Did Protest music die with 9/11?

Discussion in 'Music' started by brothersun, May 16, 2004.

  1. brothersun

    brothersun Member

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    Did protest music die with 9/11. Are people afraid now? Just after 9/11 many groups and soloist made pro american songs. To honor the flag and the lifes lost. Now there nothing wrong with this. I think its good to bring the people together and be proud of your country. But now that america has gone to the extreem with there war on terror. And using it as a trump card with any act of aggression they take. You think nows time to protest and say this is going to far. People are dieing needlessly. But are people afraid now? Afraid to be labeled collaboraters or terrorist or anti american. I honestly think this is the time to be brave and stand up to what you believe in, and use whatever form of media that is available.

    Tell me what you think?
     
  2. FreakyJoeMan

    FreakyJoeMan 100% Batshit Insane

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    I don't think protest muzic's dead. There's this new album called "Rock Against Bush" or something like that. It's got Anti-Flag, NOFX and Against Me, plus more mainstream bands like The Offspring, Sum41 and Good Charlotte. So, just making an album like that would be enough evidence for protest music.

    [​IMG]
     
  3. Pressed_Rat

    Pressed_Rat Do you even lift, bruh?

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    I really don't know if it did. My feelings are that politics and music don't really mix anyhow. It worked years ago with Dylan and Joan Baez and such, but now it really seems to be kind of redundant. The protest music of today will never stand the test of time like the older stuff has. People are more open about politics these days anyway, so there just doesn't seem like a purpose in protest music anymore. Fourty years ago, protest music was about starting a movement and a shift in consciousness that has existed since that time.

    Plus, I like to do my own thinking, rather than be told by some musician what he believes is right. There is only so much that can be said through protest music, and this is why I think it's ultimately a sham. After a while it's just "protest music" and nothing more. It gets old, fast.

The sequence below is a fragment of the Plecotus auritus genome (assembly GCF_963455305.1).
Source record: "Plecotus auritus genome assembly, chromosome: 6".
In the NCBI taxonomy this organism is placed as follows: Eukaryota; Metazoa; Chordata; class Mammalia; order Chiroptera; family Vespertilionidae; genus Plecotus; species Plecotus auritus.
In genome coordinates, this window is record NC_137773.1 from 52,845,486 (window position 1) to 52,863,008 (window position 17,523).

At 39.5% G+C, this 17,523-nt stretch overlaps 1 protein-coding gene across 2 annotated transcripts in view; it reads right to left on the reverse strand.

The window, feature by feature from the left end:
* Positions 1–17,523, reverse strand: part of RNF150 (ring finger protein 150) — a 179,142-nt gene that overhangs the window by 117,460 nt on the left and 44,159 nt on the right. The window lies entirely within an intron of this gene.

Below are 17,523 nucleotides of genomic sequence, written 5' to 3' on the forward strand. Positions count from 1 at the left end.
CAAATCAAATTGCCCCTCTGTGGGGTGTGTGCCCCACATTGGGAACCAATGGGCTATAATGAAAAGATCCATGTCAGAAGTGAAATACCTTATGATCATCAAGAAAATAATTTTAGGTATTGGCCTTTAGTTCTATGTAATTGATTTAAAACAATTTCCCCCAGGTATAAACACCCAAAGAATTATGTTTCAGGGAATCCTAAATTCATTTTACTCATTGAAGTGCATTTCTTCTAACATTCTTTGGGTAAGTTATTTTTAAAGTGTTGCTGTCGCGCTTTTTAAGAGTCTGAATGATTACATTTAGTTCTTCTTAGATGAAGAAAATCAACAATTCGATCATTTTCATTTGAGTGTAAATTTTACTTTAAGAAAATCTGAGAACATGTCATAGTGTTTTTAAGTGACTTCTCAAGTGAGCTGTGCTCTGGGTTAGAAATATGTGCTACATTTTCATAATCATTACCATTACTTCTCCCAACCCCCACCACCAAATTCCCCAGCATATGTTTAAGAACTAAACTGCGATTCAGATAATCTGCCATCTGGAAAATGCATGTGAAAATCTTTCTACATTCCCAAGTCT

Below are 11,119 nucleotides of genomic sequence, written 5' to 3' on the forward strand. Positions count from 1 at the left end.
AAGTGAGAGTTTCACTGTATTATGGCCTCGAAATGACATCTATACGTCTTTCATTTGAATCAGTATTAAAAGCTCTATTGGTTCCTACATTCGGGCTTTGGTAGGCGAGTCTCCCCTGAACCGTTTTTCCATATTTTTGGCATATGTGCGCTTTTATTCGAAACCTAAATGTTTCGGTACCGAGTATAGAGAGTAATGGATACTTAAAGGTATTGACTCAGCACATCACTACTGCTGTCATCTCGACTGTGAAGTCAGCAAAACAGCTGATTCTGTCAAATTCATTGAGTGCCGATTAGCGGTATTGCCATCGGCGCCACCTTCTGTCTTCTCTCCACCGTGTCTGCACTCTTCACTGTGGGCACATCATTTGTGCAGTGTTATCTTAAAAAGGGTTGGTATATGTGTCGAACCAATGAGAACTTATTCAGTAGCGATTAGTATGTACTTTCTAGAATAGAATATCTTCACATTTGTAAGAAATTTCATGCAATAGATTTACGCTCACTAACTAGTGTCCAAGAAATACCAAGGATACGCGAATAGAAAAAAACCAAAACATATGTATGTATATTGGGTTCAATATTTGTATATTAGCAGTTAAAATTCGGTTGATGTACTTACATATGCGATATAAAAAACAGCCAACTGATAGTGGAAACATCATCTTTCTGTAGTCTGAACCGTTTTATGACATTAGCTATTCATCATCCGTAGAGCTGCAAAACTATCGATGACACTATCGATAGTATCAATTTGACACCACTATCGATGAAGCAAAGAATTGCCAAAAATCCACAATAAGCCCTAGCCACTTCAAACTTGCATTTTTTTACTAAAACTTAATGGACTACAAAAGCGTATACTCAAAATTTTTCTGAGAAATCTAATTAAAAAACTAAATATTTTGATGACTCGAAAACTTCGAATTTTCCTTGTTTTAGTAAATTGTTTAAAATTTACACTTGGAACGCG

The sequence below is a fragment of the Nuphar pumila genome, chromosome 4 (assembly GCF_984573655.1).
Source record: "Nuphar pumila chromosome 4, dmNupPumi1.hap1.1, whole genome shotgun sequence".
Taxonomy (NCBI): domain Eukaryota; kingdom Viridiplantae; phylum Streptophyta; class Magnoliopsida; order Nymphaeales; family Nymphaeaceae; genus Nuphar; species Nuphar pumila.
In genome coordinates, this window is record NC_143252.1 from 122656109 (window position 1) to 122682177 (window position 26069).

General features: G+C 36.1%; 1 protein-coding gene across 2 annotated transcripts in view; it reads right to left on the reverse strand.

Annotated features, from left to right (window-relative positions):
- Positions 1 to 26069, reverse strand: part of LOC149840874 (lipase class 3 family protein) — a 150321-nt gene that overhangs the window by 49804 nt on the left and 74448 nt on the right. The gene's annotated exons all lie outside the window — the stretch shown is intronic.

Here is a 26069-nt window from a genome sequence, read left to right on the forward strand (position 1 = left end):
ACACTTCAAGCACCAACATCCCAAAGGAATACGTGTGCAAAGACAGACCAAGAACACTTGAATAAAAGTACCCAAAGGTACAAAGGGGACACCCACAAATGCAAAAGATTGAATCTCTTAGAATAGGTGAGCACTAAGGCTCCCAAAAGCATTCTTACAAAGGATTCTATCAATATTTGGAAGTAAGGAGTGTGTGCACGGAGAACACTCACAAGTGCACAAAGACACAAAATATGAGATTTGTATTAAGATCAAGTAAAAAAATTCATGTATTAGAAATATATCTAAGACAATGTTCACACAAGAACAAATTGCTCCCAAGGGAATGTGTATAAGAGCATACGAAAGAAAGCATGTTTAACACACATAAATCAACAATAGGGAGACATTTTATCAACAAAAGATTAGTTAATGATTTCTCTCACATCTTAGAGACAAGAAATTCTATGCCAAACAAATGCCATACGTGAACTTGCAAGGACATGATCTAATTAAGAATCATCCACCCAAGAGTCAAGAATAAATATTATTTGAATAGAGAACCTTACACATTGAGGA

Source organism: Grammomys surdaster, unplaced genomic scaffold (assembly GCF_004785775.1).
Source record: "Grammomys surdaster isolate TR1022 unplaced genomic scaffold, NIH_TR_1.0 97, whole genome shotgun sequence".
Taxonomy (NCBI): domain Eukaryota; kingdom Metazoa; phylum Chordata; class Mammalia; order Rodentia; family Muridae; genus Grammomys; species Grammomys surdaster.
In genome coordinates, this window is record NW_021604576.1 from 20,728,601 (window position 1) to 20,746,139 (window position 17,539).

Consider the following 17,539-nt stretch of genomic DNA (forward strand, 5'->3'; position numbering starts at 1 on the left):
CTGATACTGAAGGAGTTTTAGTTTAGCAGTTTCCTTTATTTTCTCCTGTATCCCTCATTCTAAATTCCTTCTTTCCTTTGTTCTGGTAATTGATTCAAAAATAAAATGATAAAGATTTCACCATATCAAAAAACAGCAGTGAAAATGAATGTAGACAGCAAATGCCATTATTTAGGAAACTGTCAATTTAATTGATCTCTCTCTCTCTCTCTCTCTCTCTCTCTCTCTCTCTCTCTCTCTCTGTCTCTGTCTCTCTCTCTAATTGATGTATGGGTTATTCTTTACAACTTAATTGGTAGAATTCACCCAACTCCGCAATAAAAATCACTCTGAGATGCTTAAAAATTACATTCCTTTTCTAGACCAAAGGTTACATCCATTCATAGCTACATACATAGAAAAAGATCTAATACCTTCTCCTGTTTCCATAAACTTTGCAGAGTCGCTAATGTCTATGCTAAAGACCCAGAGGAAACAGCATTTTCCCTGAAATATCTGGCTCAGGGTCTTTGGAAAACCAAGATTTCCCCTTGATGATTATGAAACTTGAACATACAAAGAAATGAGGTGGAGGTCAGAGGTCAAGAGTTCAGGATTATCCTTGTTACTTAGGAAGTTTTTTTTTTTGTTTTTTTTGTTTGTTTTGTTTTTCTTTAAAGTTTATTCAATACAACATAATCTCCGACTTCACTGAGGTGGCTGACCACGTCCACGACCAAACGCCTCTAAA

4. SoundStepper

    SoundStepper Member

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    What i think is, music has gone so mainstream, with many major companys taking over that many musicians probally are making anti war music, but clear channel probally is doing something to pervent such artists from comming up, and being noticed, with music being more a bussiness these days, im not surpriesd that less and less artists are stepping aside and letting the ones looking to make money step into the light. There are many bands putting out protest songs, but are more hidden then thoes singing about "The Club or what their rollin' ".

    Many may not be certain with what this war is, and what really is going on because the government is doing a job of keeping things undercover. Also they have been talking about doing many diffrent things with the first amendment.

    Don't worry their will be plenty of protest when something hits home more than other things that have already happened, with talk of re-enacting the draft, then there will be more protest.

    But your right, there should be more protest music, it is what usally shapes peoples minds and makes them see things they maybe would not have seen.
     
  5. brothersun

    brothersun Member

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    Well if protest music did not die. The radio stations and other media would not play because of some sort of backlash. I find music today very boring, and stick to the same comfortable formula. There are exceptions, i do enjoy the funky sounds of Nelly Furtado. I enjoy some protest music and it has a message behind the music. And i still believe music an important media to reach all generations. And unfortunately the music now that young people listen to is hip hop. Which most have a negative attitude, treat women like sex objects to be conquered, fighting, killing, revenge and the attitude that you are better then anyone else. You see it everyday with the attitude of young people. I'm not saying all, but alot. Oh well now i'm way off topic
     
  6. beachbum7

    beachbum7 Lookin' for any fun

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    I don't know if protest music died with 9/11. Actually, because of the Iraq shit, there's been protest music - but I don't think protest music now is the same as it was back in the day.
     
  7. givepeaceachance

    givepeaceachance Member

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    I seriously think that Music needs to get back to where it once belonged. The stuff today gives the completely wrong message to young people, not to mention that it just plain stinks. Not all music, don't get me wrong, but most of the popular stuff is hip hop or angry rock. There needs to be some more peaceful songs that protest violence and the war and promote peace. All though I did hear a song on some award show some time ago that, even though it was rap, was about violence and current situations. It was pretty cool, but I''m not so sure anyone got the message.
     
  8. EllisDTripp

    EllisDTripp Green Secessionist

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  9. We_All_Shine_On

    We_All_Shine_On Senior Member

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    what's your (all) opinion on overcome used for 9/11, better yet, imagine used for 9/11. I think some people are afraid to sing anti american songs now, because ppl will say they dont respect the tragedy of 9/11
     
  10. givepeaceachance

    givepeaceachance Member

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    I agree. People are afraid that they won't be seen as patriotic. Supporting the war has been so ingrained in everyone that no one wants to question the system.
     
  11. Pressed_Rat

    Pressed_Rat Do you even lift, bruh?

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    I can't say I agree with what anyone has said so far. It seems like most people have this naive idea that all Americans are braindead sheep who don't question their government, or are afraid to question their government.